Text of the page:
Decompose your ads, not your brand

Decompose your ads, not your brand

decompose-your-ads,-not-your-brand

Raise your hand if you would like to advertise for your brand without knowing what the message will be? A lot of people probably remember Dynamic Keyword Insertion (DKI) gone bad with the fancy syntax {KeyWord:OrElse}. It was a prime example of the dangers of automation, and maybe it was back then when ads started decomposing. I will always remember the eBay ads that would appear on practically any search query you could imagine. Search for “Dirty Thoughts,” and an ad would offer “Dirty Thoughts for Sale.” Or how about “Athletic Sweat” or “Vampire blood?” I think this is my favorite:

more examples including Free Dead Cats or ads inciting users to Meet Dead Singles.

At the time, I thought eBay had a special deal with Google to target just any keyword, but looking closer, I noticed many of them had the little “aff.” mention in the ad, showing they were affiliates rather than eBay itself. Affiliates are good for volume but not for branding.

Today, digital marketers have become accustomed to working with automation and dynamic ad composition. As an example of this, the creative process on Facebook is composed of four stages: identity (brand), format, image (or video) and text. The ad composer then allows the digital marketer to view what the composed ad will look like in each placement.

Beyond that, you simply can’t picture what the end product will look like.

Google has also progressively decomposed ads on its’ network into individual elements. Recently, on Google Marketing Live, a new type of ad was launched, the Discovery Ads. These ads are dynamically composed based on titles, description and images and are displayed on three different Google properties: Youtube, Gmail and Google Discover. Google recommends you to provide as many variations of each element as possible. Google can also scan your website for images, you can add them manually, or if you don’t have any images available, “try searching for stock images.” The machine will take care of the rest.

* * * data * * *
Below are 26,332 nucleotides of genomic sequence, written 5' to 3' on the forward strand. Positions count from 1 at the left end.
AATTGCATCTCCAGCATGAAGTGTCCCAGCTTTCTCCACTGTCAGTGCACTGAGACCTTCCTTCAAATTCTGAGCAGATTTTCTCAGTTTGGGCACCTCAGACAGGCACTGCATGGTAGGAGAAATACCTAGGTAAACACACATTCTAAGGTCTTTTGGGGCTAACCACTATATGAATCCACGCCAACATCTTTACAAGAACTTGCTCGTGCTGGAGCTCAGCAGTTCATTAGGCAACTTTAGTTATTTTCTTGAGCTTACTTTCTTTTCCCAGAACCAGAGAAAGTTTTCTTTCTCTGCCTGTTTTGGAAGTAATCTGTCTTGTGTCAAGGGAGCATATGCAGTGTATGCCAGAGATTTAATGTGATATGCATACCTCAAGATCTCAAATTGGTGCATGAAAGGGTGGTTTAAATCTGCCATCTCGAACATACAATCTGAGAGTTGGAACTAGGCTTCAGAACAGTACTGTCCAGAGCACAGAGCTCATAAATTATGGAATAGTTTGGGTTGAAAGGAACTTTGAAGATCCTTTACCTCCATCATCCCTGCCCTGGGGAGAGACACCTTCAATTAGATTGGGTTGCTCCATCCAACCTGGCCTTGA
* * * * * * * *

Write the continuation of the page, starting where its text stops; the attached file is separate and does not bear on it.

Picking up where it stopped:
Do I need to say this? If you care about your brand and about the user experience – then don’t!

You don’t “look for stock images” when you are within the Google platform creating an ad. You will have done the thinking and the image search for this, working with other people, and in a structured process. And if not, that is where you need to step up and build a better process for building dynamic ads.

But it gets worse

Google also announced a new machine-learning based ad feature called the “Bumper Machine.” I like the dreamy nature of that tool and the vision on which it was based. It will take existing video ads and turn them into six-second long “bumper ads” to put in front, or at the end of a video on Youtube. It is a fantastic technological achievement, but does it really cover a need? The intention behind it is positive: help advertisers overcome the pain of having to create a new video format for Youtube when they already have one (longer version) of the video. It is, however, a complete disruption of the creative process and a mechanism by which the story and the message from the original video are also recomposed.

I asked one of the speakers at the SMX London conference, Roey Rafael, a Youtube ad specialist for Envato, what his thoughts were on this new solution. He already optimizes videos to convey a full story within the first five seconds, so that he can benefit from free impressions using the TrueView type of ad so he won’t be using it.

We cannot ignore what is at hand, however. Ads are continuing to be decomposed into individual elements and dynamically recomposed at the time of visualization, as ads become contextual, multi-format and personalized. As for the eBay example cited above, letting loose technology can have some unexpected and undesirable effects on the end-user.

Leading teams are building brand consistency

In my company’s research, we surveyed leading paid search teams and we asked the participants how “brand consistency” was being managed. The responses were encouraging, as a majority were actively building this with their clients or stakeholders.

But a number of them said this was not in their area of responsibility and relied on other departments or their clients to ensure brand consistency.

here.



About The Author

Search Strategies Report and the founder of Innovell, a digital marketing insights consultancy researching trends in digital marketing. As a pioneer in SEO, one of the first Google Advertising professionals and the co-founder of several agencies: Relevant Traffic (search marketing), BDBL MEDIA (biddable media) and AZNOS (content marketing), he has a broad and long-running experience across SEO, paid search, social media, content marketing and programmatic. Anders was also COO for GroupM Search across EMEA. Anders is also active as a member of various awards juries and advisory boards.

error: Content is protected !!